Finally, it is out there in the open: a raw and honest look at how certain people are treated in our society. In a television advert, a veiled woman shouts in a distinctively Gulf accent: "What are you, stupid?" at an Asian maid in front of a table packed with friends and guests
When you're the object of abuse, you know how hurtful it is
Finally, it is out there in the open: a raw and honest look at how certain people are treated in our society. In a television advert, a veiled woman shouts in a distinctively Gulf accent: "What are you, stupid?" at an Asian maid in front of a table packed with friends and guests. The camera follows the maid, who looks absolutely miserable as she retreats to the kitchen, where she sits in the middle of the floor.
Shockingly honest, these ads, entitled Rahma (mercy) have been making headlines for their blunt look at how migrant workers can be treated in Gulf countries. The Jeddah-based Full Stop Advertising has created them as part of a charitable campaign urging people to show compassion to others, if they in turn are expecting Allah to show mercy to them. The abuse of maids, drivers, labourers and migrant workers in all kinds of fields has long been one of the core criticisms made by Human Rights Watch and other similar bodies for as long as I can remember. So I was glad to see that the issue is finally being tackled so openly and so professionally on popular Arab satellite TV channels. It has certainly ruffled a few feathers - and no doubt made more than a few people feel ashamed of the way they have treated their servants.
I will never forget how one of my friends, who comes from a wealthy Saudi family, would make her maid wait for her with her bags in the heat of the playground after school finished each day. Sometimes the poor maid would be standing out there for at least an hour as my friend sat and chatted with us inside. "It's OK, she can wait," she would say of the maid, who had been her nanny since she was born. It used to make me so angry that I often got into fights with her.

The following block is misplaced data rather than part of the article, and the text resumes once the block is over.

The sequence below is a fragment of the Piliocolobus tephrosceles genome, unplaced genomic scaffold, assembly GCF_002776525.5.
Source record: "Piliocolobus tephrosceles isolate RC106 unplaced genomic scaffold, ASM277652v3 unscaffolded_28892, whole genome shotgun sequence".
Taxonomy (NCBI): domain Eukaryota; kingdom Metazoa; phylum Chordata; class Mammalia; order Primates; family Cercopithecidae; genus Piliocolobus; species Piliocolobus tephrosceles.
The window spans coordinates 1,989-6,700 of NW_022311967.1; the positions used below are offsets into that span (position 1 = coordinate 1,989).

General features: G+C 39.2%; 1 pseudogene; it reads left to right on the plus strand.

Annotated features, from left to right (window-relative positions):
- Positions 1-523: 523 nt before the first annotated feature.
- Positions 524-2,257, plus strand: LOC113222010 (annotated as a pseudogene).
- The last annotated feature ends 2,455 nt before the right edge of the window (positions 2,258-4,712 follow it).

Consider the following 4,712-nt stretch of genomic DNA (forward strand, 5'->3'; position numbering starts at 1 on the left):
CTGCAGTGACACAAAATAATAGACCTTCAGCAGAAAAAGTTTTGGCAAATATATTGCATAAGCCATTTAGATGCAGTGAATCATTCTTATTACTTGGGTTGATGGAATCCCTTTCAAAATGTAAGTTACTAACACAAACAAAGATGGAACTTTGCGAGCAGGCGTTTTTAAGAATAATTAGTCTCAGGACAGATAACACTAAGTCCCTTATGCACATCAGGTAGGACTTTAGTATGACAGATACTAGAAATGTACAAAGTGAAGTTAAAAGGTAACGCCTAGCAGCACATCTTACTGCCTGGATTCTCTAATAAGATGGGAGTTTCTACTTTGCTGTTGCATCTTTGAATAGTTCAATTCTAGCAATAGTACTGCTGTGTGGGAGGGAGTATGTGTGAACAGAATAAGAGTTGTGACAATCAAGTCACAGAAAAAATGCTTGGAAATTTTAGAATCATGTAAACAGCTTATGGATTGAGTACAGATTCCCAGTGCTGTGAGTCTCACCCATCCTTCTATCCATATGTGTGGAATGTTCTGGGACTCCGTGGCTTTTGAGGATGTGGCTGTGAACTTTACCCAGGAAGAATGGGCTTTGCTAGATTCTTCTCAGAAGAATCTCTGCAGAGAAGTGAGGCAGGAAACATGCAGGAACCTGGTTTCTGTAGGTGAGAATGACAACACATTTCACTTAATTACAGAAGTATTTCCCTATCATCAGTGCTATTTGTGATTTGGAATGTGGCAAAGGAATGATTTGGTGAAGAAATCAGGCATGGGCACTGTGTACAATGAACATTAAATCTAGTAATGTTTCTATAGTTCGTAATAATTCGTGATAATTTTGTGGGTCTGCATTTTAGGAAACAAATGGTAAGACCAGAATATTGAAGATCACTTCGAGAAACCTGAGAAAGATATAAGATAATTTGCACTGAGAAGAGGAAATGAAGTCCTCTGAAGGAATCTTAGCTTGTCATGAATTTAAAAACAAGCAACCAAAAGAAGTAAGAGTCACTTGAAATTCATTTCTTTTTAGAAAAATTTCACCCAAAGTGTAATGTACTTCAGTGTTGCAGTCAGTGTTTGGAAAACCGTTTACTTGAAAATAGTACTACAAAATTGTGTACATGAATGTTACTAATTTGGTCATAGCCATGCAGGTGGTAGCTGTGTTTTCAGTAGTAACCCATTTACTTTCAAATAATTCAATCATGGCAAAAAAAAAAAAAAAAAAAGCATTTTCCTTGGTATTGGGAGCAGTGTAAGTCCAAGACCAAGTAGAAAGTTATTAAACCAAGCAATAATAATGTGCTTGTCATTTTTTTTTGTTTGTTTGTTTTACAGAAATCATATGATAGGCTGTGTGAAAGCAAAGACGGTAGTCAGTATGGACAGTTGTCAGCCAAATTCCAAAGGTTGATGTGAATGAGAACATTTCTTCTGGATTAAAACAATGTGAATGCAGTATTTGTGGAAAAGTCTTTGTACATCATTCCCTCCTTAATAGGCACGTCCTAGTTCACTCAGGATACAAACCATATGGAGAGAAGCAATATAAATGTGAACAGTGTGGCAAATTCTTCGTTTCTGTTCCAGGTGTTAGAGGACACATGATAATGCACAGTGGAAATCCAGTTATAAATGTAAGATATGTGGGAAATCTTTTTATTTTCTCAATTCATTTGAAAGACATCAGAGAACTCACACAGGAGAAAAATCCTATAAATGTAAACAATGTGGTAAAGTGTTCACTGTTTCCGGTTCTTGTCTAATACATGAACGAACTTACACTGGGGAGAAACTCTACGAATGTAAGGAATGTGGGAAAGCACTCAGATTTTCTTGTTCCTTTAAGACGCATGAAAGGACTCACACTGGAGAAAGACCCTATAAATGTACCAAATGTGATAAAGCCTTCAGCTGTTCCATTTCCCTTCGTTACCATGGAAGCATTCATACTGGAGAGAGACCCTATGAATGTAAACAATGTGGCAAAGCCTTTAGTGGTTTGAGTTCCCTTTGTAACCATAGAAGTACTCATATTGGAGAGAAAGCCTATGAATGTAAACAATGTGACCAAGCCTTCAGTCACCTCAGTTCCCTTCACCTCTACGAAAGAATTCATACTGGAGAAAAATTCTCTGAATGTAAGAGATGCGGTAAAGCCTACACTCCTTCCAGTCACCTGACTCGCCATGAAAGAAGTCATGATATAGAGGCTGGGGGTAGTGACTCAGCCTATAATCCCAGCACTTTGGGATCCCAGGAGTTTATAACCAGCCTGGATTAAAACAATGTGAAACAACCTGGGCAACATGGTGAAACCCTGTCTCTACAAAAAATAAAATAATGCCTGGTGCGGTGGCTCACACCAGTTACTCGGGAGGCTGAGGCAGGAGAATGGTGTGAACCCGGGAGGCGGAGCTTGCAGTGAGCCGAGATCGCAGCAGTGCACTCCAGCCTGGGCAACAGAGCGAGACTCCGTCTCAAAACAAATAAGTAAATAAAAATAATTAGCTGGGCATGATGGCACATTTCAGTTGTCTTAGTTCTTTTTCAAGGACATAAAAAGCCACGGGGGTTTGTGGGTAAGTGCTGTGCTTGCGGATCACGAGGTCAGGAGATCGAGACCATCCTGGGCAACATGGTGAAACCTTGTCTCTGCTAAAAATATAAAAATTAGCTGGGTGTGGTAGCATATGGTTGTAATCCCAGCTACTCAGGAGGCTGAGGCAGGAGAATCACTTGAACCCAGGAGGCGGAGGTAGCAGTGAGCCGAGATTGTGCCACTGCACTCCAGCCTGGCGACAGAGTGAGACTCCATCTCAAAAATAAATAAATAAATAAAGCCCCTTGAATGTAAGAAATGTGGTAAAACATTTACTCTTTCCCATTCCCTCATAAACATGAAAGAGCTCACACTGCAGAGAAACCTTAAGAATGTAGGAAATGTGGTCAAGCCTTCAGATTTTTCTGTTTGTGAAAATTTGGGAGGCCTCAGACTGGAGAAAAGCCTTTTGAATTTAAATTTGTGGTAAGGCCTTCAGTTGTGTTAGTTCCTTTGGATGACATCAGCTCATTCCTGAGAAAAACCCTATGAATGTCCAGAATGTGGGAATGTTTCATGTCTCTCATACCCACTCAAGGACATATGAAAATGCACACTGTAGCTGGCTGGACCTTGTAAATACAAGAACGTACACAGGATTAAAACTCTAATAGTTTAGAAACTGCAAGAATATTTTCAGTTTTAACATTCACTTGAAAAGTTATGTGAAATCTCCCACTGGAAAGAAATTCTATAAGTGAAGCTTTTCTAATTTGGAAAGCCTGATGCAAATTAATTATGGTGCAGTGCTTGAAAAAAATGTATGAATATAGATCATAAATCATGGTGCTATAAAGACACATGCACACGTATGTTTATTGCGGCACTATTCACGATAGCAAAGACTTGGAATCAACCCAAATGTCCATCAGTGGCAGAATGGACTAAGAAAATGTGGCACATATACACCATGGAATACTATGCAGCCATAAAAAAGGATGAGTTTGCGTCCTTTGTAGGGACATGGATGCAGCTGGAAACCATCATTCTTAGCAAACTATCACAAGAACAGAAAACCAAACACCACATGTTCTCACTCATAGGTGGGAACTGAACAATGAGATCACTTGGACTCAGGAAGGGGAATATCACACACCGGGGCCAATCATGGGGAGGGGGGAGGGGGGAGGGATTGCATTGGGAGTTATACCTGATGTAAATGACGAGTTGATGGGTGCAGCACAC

That was many years ago when we were both 12, and my friend was far from alone in her attitude: so many other people treated their servants with similar lack of compassion that she simply thought it was OK, that it was the norm. But it's not just migrant workers who have to endure this kind of treatment, there are other more subtle abuses endured by those stereotyped into specific social roles. Being a single Arab woman of mixed lineage, I have experienced some of them myself.
Earlier this week, for example, I was struggling to find accommodation, and was shocked at the amount of sexism I met. "Just move in with a family or with your family," was the most common response I got from real estate agents or other figures of authority that I had to deal with. "You're an Arab woman, you should not be on your own," said one of them. Then an hour later, someone from a legal department refused to let me move into a "family complex" cause I am, in his view, a "bachelor".
As a single Arab woman in the Gulf, in public places when there is a division, I am forced to go to the "family" section as the "singles" section is reserved for men. Apparently, if I were a Western woman, then the rules would be different and I wouldn't have heard comments like: "Why are you alone? Why aren't you married? Where is your family?" Such comments are not exactly abuse - and nothing compared to what some migrant workers endure - but nonetheless, they left me feeling uncomfortable and bothered. It is a working world now and - trust me - I didn't choose to be away from my family. Most of us are forced to work for a living and sometimes that takes you away from the family - even to a different country.
I wouldn't dream of being a burden on my family; yes, strictly speaking I know I don't have to work, as I am female and my father is obligated by Islam to take care of me. But I want to do something with my life. It was these constant sniping remarks about me and my life by people who didn't know me but thought they had the right to comment that I found so offensive and tiring. We single Arab women are trying to leave our mark in this fleeting world. That is our business. I don't hear single Arab men being quizzed about why they are single.
Yet there are times when we should all speak up about the behaviour of others. For instance, the other day in one of the malls I saw a little boy screaming at his maid and hitting her as she was trying to wipe his runny nose. There was no sign of the mother and so the child did as it pleased, treating the maid with the greatest disrespect. I spoke to him in Arabic and am glad to say he became quiet and began to behave himself. He even looked ashamed - and all it took was a gentle reminder that the maid is human and someone to be treated with respect and compassion.